Application of Dynkin's π-λ theorem

$\newcommand{\argmin}{\mathop{\mathrm{argmin}}\limits}$ $\newcommand{\argmax}{\mathop{\mathrm{argmax}}\limits}$

When dealing with collections of sets, Dynkin’s systems provides simple but powerful tool for extension of properties in smaller collections to bigger ones.

First, we define $\pi$ and $\lambda$-systems.

A collection of sets $\mathcal{P}$ is a $\pi$-system if $A, B \in \mathcal{P}$, then $A \cap B \in \mathcal{P}$.
A collection of sets $\mathcal{L}$ is a $\lambda$-system on $\Omega$ if the followings hold.
(1) $\Omega \in \mathcal{L}$
(2) $A \in \mathcal{L} \Rightarrow A^c \in \mathcal{L}$
(3) $A_i \in \mathcal{L}, i=1,2,\cdots$, where $A_i$'s are disjoint. $\Rightarrow$ $\uplus_{i=1}^\infty A_i \in \mathcal{L}$

Note: Sometimes $\lambda$-system is referred to as “Dynkin’s system”. There are more than two alternative definitions of $\lambda$-system. They are all equivalent and can be proved easily. Here, I introduce only one of them which I find myself the easiest to use when proving some collection of sets is a $\lambda$-system.

Then we state the main theorem.

$\mathcal{P}$ is a $\pi$-system and $\mathcal{L}$ is a $\lambda$-system. If $\: \mathcal{P} \subset \mathcal{L}$, then $\sigma(\mathcal{P}) \subset \mathcal{L}$.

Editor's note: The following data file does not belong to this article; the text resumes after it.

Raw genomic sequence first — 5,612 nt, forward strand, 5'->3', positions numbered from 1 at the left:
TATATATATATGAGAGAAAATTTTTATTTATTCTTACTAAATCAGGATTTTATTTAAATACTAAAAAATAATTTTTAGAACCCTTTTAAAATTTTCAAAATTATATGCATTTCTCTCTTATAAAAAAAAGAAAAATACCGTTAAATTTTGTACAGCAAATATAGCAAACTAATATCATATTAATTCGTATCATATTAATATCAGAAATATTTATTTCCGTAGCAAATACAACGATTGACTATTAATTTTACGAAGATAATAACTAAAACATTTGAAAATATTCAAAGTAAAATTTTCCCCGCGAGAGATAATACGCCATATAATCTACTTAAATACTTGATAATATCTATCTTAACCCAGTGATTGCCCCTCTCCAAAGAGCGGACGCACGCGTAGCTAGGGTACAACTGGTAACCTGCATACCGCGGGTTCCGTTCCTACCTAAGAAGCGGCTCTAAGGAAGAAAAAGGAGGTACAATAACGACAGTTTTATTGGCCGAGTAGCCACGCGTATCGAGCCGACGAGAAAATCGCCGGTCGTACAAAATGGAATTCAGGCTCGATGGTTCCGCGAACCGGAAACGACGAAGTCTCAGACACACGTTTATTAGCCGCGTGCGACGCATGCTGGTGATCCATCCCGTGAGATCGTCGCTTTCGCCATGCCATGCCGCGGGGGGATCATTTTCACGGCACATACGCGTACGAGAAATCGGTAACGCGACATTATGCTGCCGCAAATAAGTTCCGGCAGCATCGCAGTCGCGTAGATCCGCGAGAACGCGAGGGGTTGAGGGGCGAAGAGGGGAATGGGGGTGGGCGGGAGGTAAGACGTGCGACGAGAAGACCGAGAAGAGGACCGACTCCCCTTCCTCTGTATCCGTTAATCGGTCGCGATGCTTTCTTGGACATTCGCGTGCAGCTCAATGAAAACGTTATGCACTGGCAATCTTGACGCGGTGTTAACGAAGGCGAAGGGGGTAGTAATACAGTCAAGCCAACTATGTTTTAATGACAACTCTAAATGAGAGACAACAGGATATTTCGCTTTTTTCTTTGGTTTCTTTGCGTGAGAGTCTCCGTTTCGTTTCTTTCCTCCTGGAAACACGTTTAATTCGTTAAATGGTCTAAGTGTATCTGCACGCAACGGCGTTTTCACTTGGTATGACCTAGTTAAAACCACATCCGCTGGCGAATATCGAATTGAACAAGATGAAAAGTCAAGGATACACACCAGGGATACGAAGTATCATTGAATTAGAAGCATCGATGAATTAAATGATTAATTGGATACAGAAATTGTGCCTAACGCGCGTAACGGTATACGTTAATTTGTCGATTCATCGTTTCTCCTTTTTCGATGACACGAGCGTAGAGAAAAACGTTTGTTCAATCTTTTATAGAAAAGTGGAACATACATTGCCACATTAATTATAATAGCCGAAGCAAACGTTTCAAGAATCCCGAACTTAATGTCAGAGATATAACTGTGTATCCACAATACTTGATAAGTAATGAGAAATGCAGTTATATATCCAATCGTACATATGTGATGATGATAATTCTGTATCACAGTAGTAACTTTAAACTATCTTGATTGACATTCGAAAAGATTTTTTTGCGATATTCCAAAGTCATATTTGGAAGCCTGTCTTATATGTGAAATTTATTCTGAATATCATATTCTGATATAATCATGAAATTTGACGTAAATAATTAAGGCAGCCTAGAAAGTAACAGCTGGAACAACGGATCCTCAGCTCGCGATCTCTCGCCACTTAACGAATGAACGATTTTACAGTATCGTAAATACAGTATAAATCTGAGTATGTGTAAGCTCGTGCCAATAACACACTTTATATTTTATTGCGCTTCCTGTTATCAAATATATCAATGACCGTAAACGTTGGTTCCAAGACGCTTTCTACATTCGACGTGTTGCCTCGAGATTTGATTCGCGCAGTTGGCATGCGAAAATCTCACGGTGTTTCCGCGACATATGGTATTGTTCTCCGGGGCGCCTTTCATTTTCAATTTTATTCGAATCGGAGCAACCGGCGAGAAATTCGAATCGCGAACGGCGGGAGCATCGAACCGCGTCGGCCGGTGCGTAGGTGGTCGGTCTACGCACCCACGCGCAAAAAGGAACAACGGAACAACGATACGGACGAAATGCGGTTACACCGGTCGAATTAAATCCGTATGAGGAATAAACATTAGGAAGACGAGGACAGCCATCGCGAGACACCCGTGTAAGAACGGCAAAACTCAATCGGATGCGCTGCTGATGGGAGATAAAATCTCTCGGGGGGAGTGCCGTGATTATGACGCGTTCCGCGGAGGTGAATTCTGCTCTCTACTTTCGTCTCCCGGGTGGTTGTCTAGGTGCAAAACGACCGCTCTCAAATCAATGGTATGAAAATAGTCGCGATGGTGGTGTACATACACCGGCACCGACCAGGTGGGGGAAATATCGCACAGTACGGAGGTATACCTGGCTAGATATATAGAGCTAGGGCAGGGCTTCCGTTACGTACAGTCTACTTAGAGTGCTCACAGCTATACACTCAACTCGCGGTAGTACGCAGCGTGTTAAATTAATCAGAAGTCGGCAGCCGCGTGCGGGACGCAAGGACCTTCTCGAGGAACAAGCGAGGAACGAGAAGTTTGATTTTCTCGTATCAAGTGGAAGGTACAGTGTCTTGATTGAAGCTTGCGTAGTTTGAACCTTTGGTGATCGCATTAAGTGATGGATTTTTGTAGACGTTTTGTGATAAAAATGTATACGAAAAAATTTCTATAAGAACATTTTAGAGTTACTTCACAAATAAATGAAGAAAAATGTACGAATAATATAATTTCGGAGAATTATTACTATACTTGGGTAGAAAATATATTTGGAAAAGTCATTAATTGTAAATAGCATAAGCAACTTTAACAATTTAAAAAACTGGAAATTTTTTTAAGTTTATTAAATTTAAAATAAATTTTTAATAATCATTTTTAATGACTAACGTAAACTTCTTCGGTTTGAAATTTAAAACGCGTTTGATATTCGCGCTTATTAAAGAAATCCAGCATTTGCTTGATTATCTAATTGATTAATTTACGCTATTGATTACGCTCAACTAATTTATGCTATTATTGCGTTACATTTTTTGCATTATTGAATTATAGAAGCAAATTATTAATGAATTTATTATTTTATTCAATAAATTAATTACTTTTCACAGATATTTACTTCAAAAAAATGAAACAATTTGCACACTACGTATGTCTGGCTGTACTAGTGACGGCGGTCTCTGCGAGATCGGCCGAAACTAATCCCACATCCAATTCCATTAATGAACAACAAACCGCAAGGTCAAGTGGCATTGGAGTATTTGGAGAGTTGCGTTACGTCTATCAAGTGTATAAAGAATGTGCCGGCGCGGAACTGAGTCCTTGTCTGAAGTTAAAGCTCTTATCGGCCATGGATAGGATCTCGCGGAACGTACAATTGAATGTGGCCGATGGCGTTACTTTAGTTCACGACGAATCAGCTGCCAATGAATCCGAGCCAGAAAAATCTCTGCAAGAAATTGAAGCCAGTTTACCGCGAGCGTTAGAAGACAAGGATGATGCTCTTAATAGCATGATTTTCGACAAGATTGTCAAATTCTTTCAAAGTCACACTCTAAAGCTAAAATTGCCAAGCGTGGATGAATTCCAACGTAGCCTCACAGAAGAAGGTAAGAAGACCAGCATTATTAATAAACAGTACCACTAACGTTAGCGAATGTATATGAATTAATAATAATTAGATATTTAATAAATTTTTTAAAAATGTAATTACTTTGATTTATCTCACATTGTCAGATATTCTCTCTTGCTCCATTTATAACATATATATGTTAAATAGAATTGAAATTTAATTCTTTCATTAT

Here, $\sigma(\mathcal{P})$ is the smallest $\sigma$-field containing $\mathcal{P}$.

With the theorem, if some property holds for a $\pi$-system $\mathcal{P}$, we can extend the same property to be hold for $\sigma(\mathcal{P})$. I will review three examples.

$\mu_1$, $\mu_2$ are probability measures on $(\Omega, \mathcal{F})$. $\mathcal{A} \subset \mathcal{F}$ is a $\pi$-system such that $\sigma(\mathcal{A}) = \mathcal{F}$. If $\mu_1(A) = \mu_2(A)$, $\forall A \in \mathcal{A}$, then $\mu_1 \overset{A \in \mathcal{F}}{\equiv} \mu_2$.
Let $\mathcal{L} = \{ B \in \mathcal{F} : \mu_1(B) = \mu_2(B) \}$, then by construction $\mathcal{A} \subset \mathcal{L}$ and it is clear that $\mathcal{L}$ is a $\lambda$-system. By $\pi-\lambda$ theorem, $\sigma(\mathcal{A}) = \mathcal{F} \subset \mathcal{L}$ leads to the desired results.

$\mathcal{A}, \mathcal{B}$ are $\pi$-systems and are subsets of $\mathcal{F}$. If $\mathcal{A}, \mathcal{B}$ are independent, then $\sigma(\mathcal{A}), \sigma(\mathcal{B})$ are independent.
Let $\mu$ be a probability measure on $(\Omega, \mathcal{F})$. For a given $A \in \mathcal{A}$, let $\mathcal{L}_A = \{ B \in \mathcal{F}: \mu(A \cap B) = \mu(A)\mu(B) \}$. Then $\mathcal{L}_A$ is a $\lambda$-system that contains $\mathcal{B}$ and $\sigma(\mathcal{B}) \subset \mathcal{L}_A$. Since $A \in \mathcal{A}$ was arbitrarily chosen, it is independent to $\mathcal{A}$.
  Now for given $B \in \sigma(\mathcal{B})$ let $\mathcal{L}_B = \{ A \in \mathcal{F}: \mu(A \cap B) = \mu(A)\mu(B) \}$. Then similar to the above, $\mathcal{L}_B$ is a $\lambda$-system that contains $\mathcal{A}$ and $\sigma(\mathcal{A}) \subset \mathcal{L}_B$, which leads to the desired result.

The last example does not actually utilize $\pi-\lambda$ theorem, but it uses similar idea on its proof.

$\mathcal{A} \subset \mathcal{F}$ satisfies $\sigma(\mathcal{A}) = \mathcal{B}(\mathbb{R})$. $X: (\Omega, \mathcal{F}) \to (\mathbb{R}, \mathcal{B}(\mathbb{R}))$ is a function defined on a probability space. If $X^{-1}(A) \in \mathcal{F}$, $\forall A \in \mathcal{A}$, then $X$ is a random variable.